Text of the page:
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Homework Help: One dimensional wave equation

  1. Sep 12, 2006 #1
    Could someone help me out on the following questions?

    Q. Consider the free vibrations of a string of length L clamped at x = 0 and constrained at x = L such that [tex]u_x \left( {L,t} \right) = - ku\left( {L,t} \right),k > 0[/tex].

    (a) Show that the eigenvalues are given by the positive roots of: [tex]k\tan \left( {\omega L} \right) + \omega = 0[/tex]. How many positive solutions for omega does this equation have?

    (b) The string is released from rest so that [tex]u_t \left( {x,0} \right) = 0[/tex], and the string is given an initial deformation given by u(x,0) = (hx)/L, where h is constant. Use the principle of linear superposition to find the solution u(x,t).

    Wave equation: [tex]\frac{{\partial ^2 u}}{{\partial t^2 }} = c^2 \frac{{\partial ^2 u}}{{\partial x^2 }}[/tex]

    For part (a) I just tried a separable solution [tex]u\left( {x,t} \right) = T\left( t \right)\phi \left( x \right)[/tex]. Where lambda is a constant I obtain the two ODEs:

    [tex]
    T''\left( t \right) + \lambda c^2 T\left( t \right) = 0
    [/tex]

    [tex]
    \phi ''\left( x \right) + \lambda \phi \left( x \right) = 0
    [/tex]

    The boundary conditions (the string being clamped at x = 0 and constrained at x = L in the specified way) results in the following ODE problem.

    [tex]
    \frac{{d^2 \phi }}{{dt^2 }} + \lambda \phi = 0,\phi \left( 0 \right) = 0,\phi '\left( L \right) + k\phi \left( L \right) = 0
    [/tex]

    I found that if lambda is not positive then the ODE has trivial solutions so I take lambda to be positive.

    [tex]
    \phi \left( x \right) = A\cos \left( {\omega x} \right) + b\sin \left( {\omega x} \right),\lambda = \omega ^2 > 0
    [/tex]

    Plugging in the boundary conditions of the ODE above I get a A = 0 and [tex]F\left( {\sin \left( {\omega L} \right) + k\omega \cos \left( {\omega L} \right)} \right) = 0[/tex]. I take F not equal to zero to avoid a trivial solution to the ODE. So I get

    [tex]
    {\sin \left( {\omega L} \right) + k\omega \cos \left( {\omega L} \right)}
    [/tex] = 0

    which does not correspond to the given result. I also can't figure out how many positive solutions for omega the equation that I needed to derive in part (a) has.

    I don't think I can do part (b) without having completed part (a) because I need to sum over a sequence of functions whose arguments contain omega to find the solution to the PDE.

    Can someone give me some help? Thanks.
     
    Last edited: Sep 12, 2006
  2. jcsd
  3. Sep 12, 2006 #2

    HallsofIvy

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    Science Advisor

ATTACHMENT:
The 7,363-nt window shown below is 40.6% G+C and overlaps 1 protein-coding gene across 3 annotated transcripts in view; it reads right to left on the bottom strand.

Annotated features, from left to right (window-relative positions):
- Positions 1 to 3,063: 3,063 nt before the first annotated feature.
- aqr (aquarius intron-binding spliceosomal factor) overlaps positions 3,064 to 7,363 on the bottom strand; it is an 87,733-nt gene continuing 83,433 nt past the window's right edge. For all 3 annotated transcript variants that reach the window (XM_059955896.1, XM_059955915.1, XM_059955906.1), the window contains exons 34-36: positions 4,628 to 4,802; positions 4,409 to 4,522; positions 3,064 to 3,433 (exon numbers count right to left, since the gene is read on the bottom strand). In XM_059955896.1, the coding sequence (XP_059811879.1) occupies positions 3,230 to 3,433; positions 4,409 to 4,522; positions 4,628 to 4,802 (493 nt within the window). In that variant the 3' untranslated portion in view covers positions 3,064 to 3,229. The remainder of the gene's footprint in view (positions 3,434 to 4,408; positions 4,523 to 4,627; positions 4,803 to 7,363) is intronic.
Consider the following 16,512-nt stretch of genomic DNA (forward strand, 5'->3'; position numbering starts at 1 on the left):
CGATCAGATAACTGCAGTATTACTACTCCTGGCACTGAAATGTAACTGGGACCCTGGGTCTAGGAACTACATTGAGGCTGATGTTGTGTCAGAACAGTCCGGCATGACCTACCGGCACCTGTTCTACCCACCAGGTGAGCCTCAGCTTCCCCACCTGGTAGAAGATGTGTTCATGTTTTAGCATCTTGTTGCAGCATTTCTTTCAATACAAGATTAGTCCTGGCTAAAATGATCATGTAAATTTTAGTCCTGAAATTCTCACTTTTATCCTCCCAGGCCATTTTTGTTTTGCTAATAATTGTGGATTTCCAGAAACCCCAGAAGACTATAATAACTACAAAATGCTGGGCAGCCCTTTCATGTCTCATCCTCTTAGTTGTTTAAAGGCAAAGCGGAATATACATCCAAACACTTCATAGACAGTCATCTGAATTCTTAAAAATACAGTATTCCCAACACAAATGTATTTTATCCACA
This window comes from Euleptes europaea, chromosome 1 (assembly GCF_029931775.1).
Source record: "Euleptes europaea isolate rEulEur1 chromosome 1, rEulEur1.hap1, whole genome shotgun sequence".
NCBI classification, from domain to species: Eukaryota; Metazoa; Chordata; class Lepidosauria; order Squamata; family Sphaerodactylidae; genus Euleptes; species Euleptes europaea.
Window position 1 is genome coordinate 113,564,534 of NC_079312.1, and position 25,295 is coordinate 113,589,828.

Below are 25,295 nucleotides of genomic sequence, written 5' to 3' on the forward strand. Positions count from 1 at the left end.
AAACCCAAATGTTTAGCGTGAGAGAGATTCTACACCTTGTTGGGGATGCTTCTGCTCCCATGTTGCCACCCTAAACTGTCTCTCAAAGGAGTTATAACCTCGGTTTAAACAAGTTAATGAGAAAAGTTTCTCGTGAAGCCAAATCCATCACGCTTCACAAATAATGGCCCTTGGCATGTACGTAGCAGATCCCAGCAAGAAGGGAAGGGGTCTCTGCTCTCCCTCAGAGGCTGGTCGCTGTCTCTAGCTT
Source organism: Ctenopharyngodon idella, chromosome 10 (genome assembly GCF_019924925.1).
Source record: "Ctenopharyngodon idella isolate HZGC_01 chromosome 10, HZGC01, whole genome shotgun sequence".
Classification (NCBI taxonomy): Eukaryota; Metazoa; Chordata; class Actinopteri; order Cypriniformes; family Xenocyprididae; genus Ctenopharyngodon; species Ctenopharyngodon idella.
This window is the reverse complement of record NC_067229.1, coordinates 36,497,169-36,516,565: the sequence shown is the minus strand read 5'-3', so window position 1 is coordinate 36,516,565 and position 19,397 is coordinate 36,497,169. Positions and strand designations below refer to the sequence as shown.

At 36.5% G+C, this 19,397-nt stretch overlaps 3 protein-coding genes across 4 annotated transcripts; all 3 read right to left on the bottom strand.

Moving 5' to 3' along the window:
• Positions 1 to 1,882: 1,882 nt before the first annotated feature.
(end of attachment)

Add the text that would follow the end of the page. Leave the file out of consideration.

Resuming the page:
You were good up to this point but I think perhaps you got [itex]\phi[/itex] and [itex]\phi'[/itex] confused. The general solution to your equation is, as you say
    [tex]
    \phi \left( x \right) = A\cos \left( {\omega x} \right) + b\sin \left( {\omega x} \right),\lambda = \omega ^2 > 0
    [/tex]
    (Any reason for using b instead of B here?)
    Certainly, since
    [tex]\phi(0)= A= 0[/tex]
    we have
    [tex]
    \phi \left( x \right) = b\sin \left( {\omega x} \right)
    [/tex]
    so that
    [tex]
    \phi' \left( x \right) = b\cos \left( {\omega x} \right)
    [/tex]
    [tex]\phi'(L)+ k\phi(L)= b\omega cos(\omega L)+ kbsin(\omega L)[/tex]
    [tex]= b(\omega cos(\omega L)+ k sin(\omega L))= 0[/tex]
    In order that b not be 0, so that [itex]\phi[/itex] be non-trivial, you must have
    [tex]\omega cos(\omega L)+ k sin(\omega L)= 0[/tex]
    or, dividing by [itex]cos(\omega L)[/itex],
    [tex]\omega+ k tan(\omega L)= 0[/tex]
    exactly the condition given.
     
  4. Sep 13, 2006 #3
    It looks I just pulled an "F" from out of nowhere but I think I just misread my working while I was transferring it from my work book and onto PF. So there was no particular reason for choosing b, I just wasn't thinking straight, not enough sleep.

    Anyway thanks for pointing out my mistake. I see how to get to that equation now.

    [tex]
    k\tan \left( {\omega L} \right) + \omega = 0
    [/tex]

    [tex]
    \tan \left( {\omega L} \right) = - \frac{\omega }{k}
    [/tex]

    I'm not sure how to determine how many positive solutions there are for omega. I think I need to actually find an explicit solution for omega to solve the PDE, is it possible or ncessary to solve for omega to solve the PDE?

    One more thing, for a PDE what's the difference, if any, between a boundary condition and an initial condition? Any help would be great thanks.
     
  5. Sep 13, 2006 #4

    HallsofIvy

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    Science Advisor

    tangent goes to negative infinity at all odd multiples of [itex]\pi[/itex] so the graph of [itex]y= tan(\omega L)[/itex] will cross the straightline graph of [itex]y= -\frac{\omega}{k}[/itex] infinitely often.
     
  6. Sep 14, 2006 #5
    Ok but I don't know how I can isolate omega. To construct an expression for omega I tried considering if there were any special values of x such that tan(x) = x but I couldn't recall any such values. I also tried considering the equation in terms of cosine and sine...wcos(wL) + ksin(wL) = 0. If wL = (3/4)pi then I sort of get the LHS = zero. (off by some constant multiples of course) But apart from that I haven't gotten anywhere.

    Edit: Nevermind, it's impossible to find an explicit expression for omega.
     
    Last edited: Sep 14, 2006
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